NLRB Rules That Northwestern University Football Players are Employees: Now what?

Posted by Kenneth N. Winkler on

The National Labor Relations Board in Chicago has ruled that football players at Northwestern University who receive scholarships are employees within the meaning of the National Labor Relations Act and, therefore, have the right to union representation.  More specifically, the Regional Director, Peter Ohr, held that the football players were employees because scholarship players perform football-related services for the benefit of the University under a contract for hire in return for compensation.  The Regional Director has ordered that an election be conducted to determine whether all football players receiving football grant-in-aid scholarship choose to unionized.

Northwestern has stated that it will appeal the decision to the full NLRB in Washington, D.C.

What can you expect to happen to college football?  Critics claim that giving students employee status and allowing them to unionize will hurt college athletics by increasing the potential of strikes, lockouts and other turmoil.  If students are ultimately determined to be employees and entitled to union representation, the ramifications and implications seem endless and uncertain.  I suspect that “regular” workplace issues will make their way into college sports.

Despite a plethora of complex problems that exist with the current NCAA system, union representation may not be the appropriate or best solution.   The fictional scenario below that deals with an on-the-field performance problem may be an indication of what is to come if the NLRB decision prevails.

FINAL WRITTEN WARNING

Joe: This Final Written Warning is being issued due to your performance deficiencies as Place Kicker.  More specifically, last Saturday evening you failed to convert a 35-yard field goal attempt.   As a result, our team lost a critical game against our biggest conference rival.  The loss also jeopardizes our chances of being bowl eligible. A film clip showing the miss (wide left) is enclosed for your records. To make a bad situation worse, the game was aired on national television, which brought unwanted media attention to our program.  I would be remiss if I did not also state that two of the university’s most sought after high school prospects were present at the game.  They appeared visibly upset about the loss and one even commented that “kickers are not even football players – I wish they would just get rid of them” or words to that effect. As you know, we have met on several prior occasions to discuss our concerns regarding your lack of reliability, especially in pressure situations.   Despite our efforts to help you improve, you continue to miss field goals from reasonable distances.  In addition to several missed field goals, you have failed to consistently kick the ball into the end zone on kickoffs.  Your performance is clearly not acceptable. Our expectations are that you immediately improve your performance.  Please appreciate that if you (1) fail to convert another field goal of 35-yards or less; (2) fail to convert all extra points; or (3) do not improve your kick-offs during the remaining season, your employment will be terminated and your scholarship will not be renewed.  Of course, your union steward will be permitted to attend any meeting that may lead to or result in termination of your employment. We trust that you recognize the seriousness of this matter and take the necessary steps to improve your on-the-field performance.  We do recognize your classroom success (3.75 GPA), which is being taken into consideration.   Please sign below acknowledging your receipt and acceptance of this Final Written Warning. Coach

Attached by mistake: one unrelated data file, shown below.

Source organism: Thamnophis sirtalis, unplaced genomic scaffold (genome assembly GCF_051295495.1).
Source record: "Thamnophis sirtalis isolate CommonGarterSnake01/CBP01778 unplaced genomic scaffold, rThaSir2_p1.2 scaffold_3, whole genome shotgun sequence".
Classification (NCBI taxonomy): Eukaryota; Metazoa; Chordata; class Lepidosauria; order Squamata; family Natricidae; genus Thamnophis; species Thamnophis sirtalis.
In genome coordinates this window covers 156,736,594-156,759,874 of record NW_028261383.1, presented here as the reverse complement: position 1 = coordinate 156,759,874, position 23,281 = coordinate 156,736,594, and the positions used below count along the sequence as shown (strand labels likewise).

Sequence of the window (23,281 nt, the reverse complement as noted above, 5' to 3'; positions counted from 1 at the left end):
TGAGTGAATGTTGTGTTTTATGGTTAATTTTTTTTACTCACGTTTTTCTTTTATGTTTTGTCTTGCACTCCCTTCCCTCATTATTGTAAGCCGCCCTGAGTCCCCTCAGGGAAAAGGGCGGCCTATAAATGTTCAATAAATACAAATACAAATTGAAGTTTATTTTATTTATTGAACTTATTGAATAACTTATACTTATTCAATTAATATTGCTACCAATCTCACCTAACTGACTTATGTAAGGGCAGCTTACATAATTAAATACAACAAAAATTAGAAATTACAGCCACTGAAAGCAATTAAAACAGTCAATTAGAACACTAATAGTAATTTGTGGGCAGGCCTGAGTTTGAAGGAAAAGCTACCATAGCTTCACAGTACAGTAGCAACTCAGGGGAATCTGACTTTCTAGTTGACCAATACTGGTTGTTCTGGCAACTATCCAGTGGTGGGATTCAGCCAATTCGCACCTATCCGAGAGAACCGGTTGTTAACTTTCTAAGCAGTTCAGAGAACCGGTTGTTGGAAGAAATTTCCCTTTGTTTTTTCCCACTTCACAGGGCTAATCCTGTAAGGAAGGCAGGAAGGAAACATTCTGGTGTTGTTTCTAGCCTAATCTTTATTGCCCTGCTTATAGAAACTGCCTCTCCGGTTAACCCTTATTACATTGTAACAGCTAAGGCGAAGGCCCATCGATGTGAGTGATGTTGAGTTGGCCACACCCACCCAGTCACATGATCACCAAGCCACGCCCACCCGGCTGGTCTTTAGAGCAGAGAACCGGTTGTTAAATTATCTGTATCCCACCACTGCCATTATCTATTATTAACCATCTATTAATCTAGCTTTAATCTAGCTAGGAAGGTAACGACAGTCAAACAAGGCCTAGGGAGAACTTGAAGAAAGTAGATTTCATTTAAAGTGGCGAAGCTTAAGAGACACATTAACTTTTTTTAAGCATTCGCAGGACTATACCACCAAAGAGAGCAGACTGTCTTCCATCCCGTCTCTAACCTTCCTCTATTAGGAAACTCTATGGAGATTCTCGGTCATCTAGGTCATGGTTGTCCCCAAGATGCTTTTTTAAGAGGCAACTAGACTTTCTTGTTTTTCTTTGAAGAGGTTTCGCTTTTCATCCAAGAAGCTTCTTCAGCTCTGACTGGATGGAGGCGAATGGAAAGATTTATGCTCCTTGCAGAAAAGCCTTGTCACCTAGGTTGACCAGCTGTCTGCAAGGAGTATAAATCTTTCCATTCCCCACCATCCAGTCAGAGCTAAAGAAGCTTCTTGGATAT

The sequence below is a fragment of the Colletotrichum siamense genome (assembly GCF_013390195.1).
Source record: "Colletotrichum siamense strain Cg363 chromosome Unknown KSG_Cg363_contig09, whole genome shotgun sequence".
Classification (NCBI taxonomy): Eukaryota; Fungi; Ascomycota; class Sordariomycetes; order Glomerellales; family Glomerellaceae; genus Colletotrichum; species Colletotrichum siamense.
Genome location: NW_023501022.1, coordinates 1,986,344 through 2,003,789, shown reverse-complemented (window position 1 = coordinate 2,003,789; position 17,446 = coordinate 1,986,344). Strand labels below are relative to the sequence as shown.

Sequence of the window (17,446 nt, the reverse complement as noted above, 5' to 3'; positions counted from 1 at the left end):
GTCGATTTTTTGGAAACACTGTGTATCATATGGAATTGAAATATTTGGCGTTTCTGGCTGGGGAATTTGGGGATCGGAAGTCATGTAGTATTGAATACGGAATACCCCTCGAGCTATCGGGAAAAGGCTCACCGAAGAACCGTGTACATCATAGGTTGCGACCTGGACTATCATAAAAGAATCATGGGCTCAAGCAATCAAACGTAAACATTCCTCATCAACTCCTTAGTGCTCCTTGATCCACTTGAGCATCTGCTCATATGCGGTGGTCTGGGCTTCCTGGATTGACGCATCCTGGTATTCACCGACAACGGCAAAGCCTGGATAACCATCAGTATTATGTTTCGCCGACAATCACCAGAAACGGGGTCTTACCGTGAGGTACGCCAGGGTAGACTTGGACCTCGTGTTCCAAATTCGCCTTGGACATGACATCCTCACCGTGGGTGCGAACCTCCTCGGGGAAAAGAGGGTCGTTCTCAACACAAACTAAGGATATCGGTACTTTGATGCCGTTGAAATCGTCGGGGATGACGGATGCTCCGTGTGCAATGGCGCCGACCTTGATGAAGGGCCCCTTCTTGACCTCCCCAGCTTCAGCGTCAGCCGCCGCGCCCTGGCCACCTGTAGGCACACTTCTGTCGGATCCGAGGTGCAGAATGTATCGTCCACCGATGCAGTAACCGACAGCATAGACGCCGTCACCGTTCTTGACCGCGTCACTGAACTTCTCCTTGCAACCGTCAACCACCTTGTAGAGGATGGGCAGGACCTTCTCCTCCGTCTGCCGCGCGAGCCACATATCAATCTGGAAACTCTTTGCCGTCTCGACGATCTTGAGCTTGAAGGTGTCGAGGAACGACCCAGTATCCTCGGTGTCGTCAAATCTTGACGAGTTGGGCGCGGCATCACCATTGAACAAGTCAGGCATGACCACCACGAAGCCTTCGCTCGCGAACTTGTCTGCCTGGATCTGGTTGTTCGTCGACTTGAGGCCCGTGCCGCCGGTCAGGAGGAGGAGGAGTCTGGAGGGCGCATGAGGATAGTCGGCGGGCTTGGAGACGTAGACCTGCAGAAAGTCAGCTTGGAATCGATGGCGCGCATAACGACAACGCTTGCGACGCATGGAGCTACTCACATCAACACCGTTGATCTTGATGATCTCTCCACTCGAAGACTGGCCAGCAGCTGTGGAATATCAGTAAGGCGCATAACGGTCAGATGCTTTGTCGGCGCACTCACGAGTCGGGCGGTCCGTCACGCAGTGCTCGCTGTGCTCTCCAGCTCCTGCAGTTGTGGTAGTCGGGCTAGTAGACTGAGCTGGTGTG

RESPONSE TO FINAL WRITTEN WARNING

Coach:   I am in receipt of the Final Written Warning.  Enclosed please find a letter from my treating physician placing me on a 5 day leave of absence.  The letter also confirms that I am suffering from anxiety and Post Traumatic Stress Disorder (“PTSD”). As you know, I made you aware of my anxiousness during spring practice.  You told me to toughen up or join the women’s softball team.   Most recently, during a post game speech, you humiliated me in front of other teammates, singled me for the loss, and declared that “&^%, my daughter’s two guppies have more mental toughness than you.”  I recorded the statement on my iPhone. My tutor told me that my PTSD and anxiety constitute disabilities under the Americans with Disabilities Act (“ADA”).  Because you knew of my condition and failed to help me, I believe that the university has violated the ADA.  I should not have been disciplined for performance problems that you knew were caused because of my disability and which the team failed to provide a reasonable accommodation. Based on the foregoing, I refuse to sign the Final Written Warning.  This letter also serves as my written Grievance under Step One of the Grievance Process. I seek the removal of the Final Written Warning from my personnel folder.  As part of my Grievance, I also seek modification of the Team’s social media policy, because I believe it is too broad and interferes with my right to discuss workplace issues with my fellow union members.  Similarly, your inspection of my Facebook profile and online postings constitutes unlawful surveillance under the NLRA.   I am also concerned that I have not been properly compensated for the time that I spent donning and doffing my shoulder pads, helmet and other protective gear at practice and games.  The Collective Bargaining Agreement is silent as to this issue.  I am still investigating my rights under the Fair Labor Standards Act (“FLSA”).  Thus, I reserve all rights to amend my Grievance if my rights under the FLSA have been violated. Please respond to the Grievance within 5 business days as required under the Grievance Process. See you at next week’s practice, provided I am released without restrictions. Joe